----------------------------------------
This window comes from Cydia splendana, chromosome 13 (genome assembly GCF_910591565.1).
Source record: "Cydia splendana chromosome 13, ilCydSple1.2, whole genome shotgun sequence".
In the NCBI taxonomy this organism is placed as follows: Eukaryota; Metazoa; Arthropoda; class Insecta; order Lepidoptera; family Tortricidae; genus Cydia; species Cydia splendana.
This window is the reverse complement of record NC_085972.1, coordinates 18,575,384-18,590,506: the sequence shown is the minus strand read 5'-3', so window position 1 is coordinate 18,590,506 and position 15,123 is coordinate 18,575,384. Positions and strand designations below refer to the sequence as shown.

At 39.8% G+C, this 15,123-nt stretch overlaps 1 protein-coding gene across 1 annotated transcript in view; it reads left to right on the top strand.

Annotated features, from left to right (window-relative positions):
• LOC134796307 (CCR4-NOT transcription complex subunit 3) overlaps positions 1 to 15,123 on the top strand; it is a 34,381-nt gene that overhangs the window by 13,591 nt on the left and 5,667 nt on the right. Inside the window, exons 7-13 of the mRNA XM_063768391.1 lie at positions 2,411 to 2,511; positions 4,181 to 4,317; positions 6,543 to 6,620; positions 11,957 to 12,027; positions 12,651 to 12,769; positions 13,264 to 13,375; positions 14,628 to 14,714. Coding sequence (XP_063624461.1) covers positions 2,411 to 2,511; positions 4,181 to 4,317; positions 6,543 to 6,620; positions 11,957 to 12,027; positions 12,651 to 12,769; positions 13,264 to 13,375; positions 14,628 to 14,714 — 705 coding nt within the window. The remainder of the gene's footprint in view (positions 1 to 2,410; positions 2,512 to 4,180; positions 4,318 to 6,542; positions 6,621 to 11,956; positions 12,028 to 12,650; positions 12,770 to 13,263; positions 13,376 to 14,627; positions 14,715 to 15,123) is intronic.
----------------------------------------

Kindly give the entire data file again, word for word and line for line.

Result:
This window comes from Cydia splendana, chromosome 13 (genome assembly GCF_910591565.1).
Source record: "Cydia splendana chromosome 13, ilCydSple1.2, whole genome shotgun sequence".
In the NCBI taxonomy this organism is placed as follows: Eukaryota; Metazoa; Arthropoda; class Insecta; order Lepidoptera; family Tortricidae; genus Cydia; species Cydia splendana.
This window is the reverse complement of record NC_085972.1, coordinates 18,575,384-18,590,506: the sequence shown is the minus strand read 5'-3', so window position 1 is coordinate 18,590,506 and position 15,123 is coordinate 18,575,384. Positions and strand designations below refer to the sequence as shown.

At 39.8% G+C, this 15,123-nt stretch overlaps 1 protein-coding gene across 1 annotated transcript in view; it reads left to right on the top strand.

Annotated features, from left to right (window-relative positions):
• LOC134796307 (CCR4-NOT transcription complex subunit 3) overlaps positions 1 to 15,123 on the top strand; it is a 34,381-nt gene that overhangs the window by 13,591 nt on the left and 5,667 nt on the right. Inside the window, exons 7-13 of the mRNA XM_063768391.1 lie at positions 2,411 to 2,511; positions 4,181 to 4,317; positions 6,543 to 6,620; positions 11,957 to 12,027; positions 12,651 to 12,769; positions 13,264 to 13,375; positions 14,628 to 14,714. Coding sequence (XP_063624461.1) covers positions 2,411 to 2,511; positions 4,181 to 4,317; positions 6,543 to 6,620; positions 11,957 to 12,027; positions 12,651 to 12,769; positions 13,264 to 13,375; positions 14,628 to 14,714 — 705 coding nt within the window. The remainder of the gene's footprint in view (positions 1 to 2,410; positions 2,512 to 4,180; positions 4,318 to 6,542; positions 6,621 to 11,956; positions 12,028 to 12,650; positions 12,770 to 13,263; positions 13,376 to 14,627; positions 14,715 to 15,123) is intronic.